Book Review
New King James Version


New King James Version (NKJV) (Thomas Nelson Publishers, 1982) - Though first published in 1982, the New King James Version [NKJV] should not really be considered a modern version. The NKJV's wording always corresponds exactly with the KJV, because both the NKJV and the KJV are based upon the same Hebrew and Greek texts; however unlike the original KJV, the NKJV does not include the Apocrypha. Though the NKJV provides a modern English rewording of the KJV wording, the NKJV still has all of the same errors that the KJV derived from Erasmus' Greek New Testament, which is plagued with corrupt readings. Below are three blatant examples of corrupt texts in the KJV and NKJV. In all three verses, Erasmus' Greek New Testament text was based upon copies of the Latin Vulgate, not on any ancient Greek texts. In other words, the corruption of these verses has no support in any Greek texts of the New Testament prior to 1516.

In the original 1982 Preface of the NKJV, "the New Testament Text" subsection included the following:

The New King James Version has been based on this Received Text, thus perpetuating the tradition begun by William Tyndale in 1525 and continued by the 1611 translators in rendering the Authorized Version.

In the revised Preface of the NKJV, "the New Testament Text" subsection of The Scofield Study Bible (NY: Oxford University Press, 2002, page xiv) and other Thomas Nelson Publisher reference editions now include the following:

In light of these facts, and also because the New King James Version is the fifth revision of a historic document translated from specific Greek texts, the editors decided to retain the traditional text [explained earlier in the Preface as "first publilshed in 1516, and later called the Textus Receptus or Received Text"] in the body of the New Testament and to indicate major Critical and Majority variant readings in the footnotes.

In Arthur Farstad's recent book praising the NKJV called The New King James Version: In The Great Tradition (Thomas Nelson, 2003), the book's jacket states:

In 1975, the boldest, most extensive project in modern Bible publishing history began. 130 Bible scholars, pastors and communicators gathered with one goal in mind -- to preserve the accuracy, authority and beauty of the King James Version while updating the language for modern readers.

The facts about Erasmus' Greek New Testament and about the Bible Versions whose New Testaments are based on it are too overwhelmingly concrete to dismiss. The facts simply do not support the NKJV being a reliable representation of the original Bible texts. The NKJV's translation itself is quite good. Unfortunately its Greek New Testament textual basis has serious flaws that result in its adding words, phrases, and even whole verses in the NKJV that clearly were not in the original texts. For a detailed explanation of this, see For a list of some of the many places where the KJV and NKJV need to be corrected, see

Even conservative biblical scholar Harold Freeman, in his chapter on "Biblical Criticism and Biblical Preaching" honestly comments on the textual corruption of 1Jo 5:7, which appears in the Textus Receptus, the KJV, and the NKJV:

Textual criticism is the discipline that seeks to identify the original wording of an ancient document. Textual criticism of the Bible benefits preaching by preventing nonbiblical sermons... We regret giving up a nice doctrinal sermon on the Trinity based on 1 John 5:7b (KJV). Nevertheless, if it is determined that these are additions to the original writings, whether intentional or accidental, biblical preaching based on these texts cannot occur... Sermons based on spurious or corrupted texts cannot be genuinely biblical. The determination of exactly what the Scripture said is the starting point for biblical preaching. (Biblical Hermeneutics, Second Edition, edited by Bruce Corley, Steve W. Lemke, and Grant Lovejoy, Nashville, TN: Broadman & Holman Publishers, 2002, page 388.)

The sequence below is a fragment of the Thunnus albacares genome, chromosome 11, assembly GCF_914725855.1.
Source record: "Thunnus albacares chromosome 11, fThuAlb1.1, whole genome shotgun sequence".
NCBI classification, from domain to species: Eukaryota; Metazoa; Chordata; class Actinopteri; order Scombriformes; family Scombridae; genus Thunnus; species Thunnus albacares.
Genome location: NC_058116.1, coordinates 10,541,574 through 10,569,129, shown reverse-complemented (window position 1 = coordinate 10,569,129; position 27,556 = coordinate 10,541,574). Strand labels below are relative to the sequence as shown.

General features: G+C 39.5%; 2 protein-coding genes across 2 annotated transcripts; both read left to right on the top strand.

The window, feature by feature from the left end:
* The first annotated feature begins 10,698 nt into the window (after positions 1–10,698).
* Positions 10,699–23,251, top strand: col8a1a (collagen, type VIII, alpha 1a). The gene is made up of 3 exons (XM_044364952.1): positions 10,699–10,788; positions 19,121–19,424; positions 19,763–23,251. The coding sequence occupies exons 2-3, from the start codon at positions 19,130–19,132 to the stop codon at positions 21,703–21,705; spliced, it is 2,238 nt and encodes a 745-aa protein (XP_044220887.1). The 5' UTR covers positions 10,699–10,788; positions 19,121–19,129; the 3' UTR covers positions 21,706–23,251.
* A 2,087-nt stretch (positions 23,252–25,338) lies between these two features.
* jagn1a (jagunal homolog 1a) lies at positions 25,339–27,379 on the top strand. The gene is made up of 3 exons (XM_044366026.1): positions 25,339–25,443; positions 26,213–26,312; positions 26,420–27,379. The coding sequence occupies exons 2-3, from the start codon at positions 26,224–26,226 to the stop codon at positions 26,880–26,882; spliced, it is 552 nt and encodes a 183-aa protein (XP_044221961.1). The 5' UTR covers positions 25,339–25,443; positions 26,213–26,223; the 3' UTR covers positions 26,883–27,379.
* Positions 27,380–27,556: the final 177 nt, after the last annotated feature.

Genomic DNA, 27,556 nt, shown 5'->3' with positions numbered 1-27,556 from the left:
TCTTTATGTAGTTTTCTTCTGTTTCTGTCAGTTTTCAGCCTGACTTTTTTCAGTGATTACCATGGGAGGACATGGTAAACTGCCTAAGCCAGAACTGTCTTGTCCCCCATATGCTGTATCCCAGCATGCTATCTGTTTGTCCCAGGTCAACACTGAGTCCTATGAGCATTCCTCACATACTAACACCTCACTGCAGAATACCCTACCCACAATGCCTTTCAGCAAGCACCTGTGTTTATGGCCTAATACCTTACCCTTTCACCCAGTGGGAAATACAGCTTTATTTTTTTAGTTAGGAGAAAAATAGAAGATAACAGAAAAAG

Those who can read Greek can further explore what is currently the most reliable representation of the original Greek text of the New Testament by using the following resources:

  1. The Greek New Testament, Fourth Revised Edition (United Bible Societies, 1993). This work is very widely regarded as the definitive Greek text of the New Testament and the best current representation of the original text. It is also the most reliable and most thoroughly documented Greek New Testament currently available, containing voluminous footnotes that list major early manuscript that support each of the various readings for each verse.
  2. A Textual Commentary on the Greek New Testament, Second Edition, by Bruce Metzger (New York: United Bible Societies, 1993). This work is based upon The Greek New Testament, Fourth Revised Edition, and is comprised of verse-by-verse explanations of the Editorial Committee of the United Bible Societies' Greek New Testament. It provides a detailed, well-reasoned explanation of why a word, phrase, or verse found in some Bible versions is or is not considered to be part of the original texts of the Greek New Testament.
  3. The Text of the Earliest New Testament Greek Manuscripts, Corrected & Enlarged Edition, edited by Philip W. Comfort and David P. Barrett (Wheaton, IL: Tyndale House, 2001). This book has the actual text of Greek manuscripts that go back as far as the beginning of the 2nd century A.D., which is more than 1000 years earlier than the earliest texts used by Erasmus to create his Greek New Testament.

The overall most accurate and most readable English Bible version that best preserves the original wording of the KJV but that also has a very reliable Hebrew, Aramaic, and Greek textual basis is the English Standard Version (ESV). For a review of it, you can browse


Copyright 1996-2004 Robert Nguyen Cramer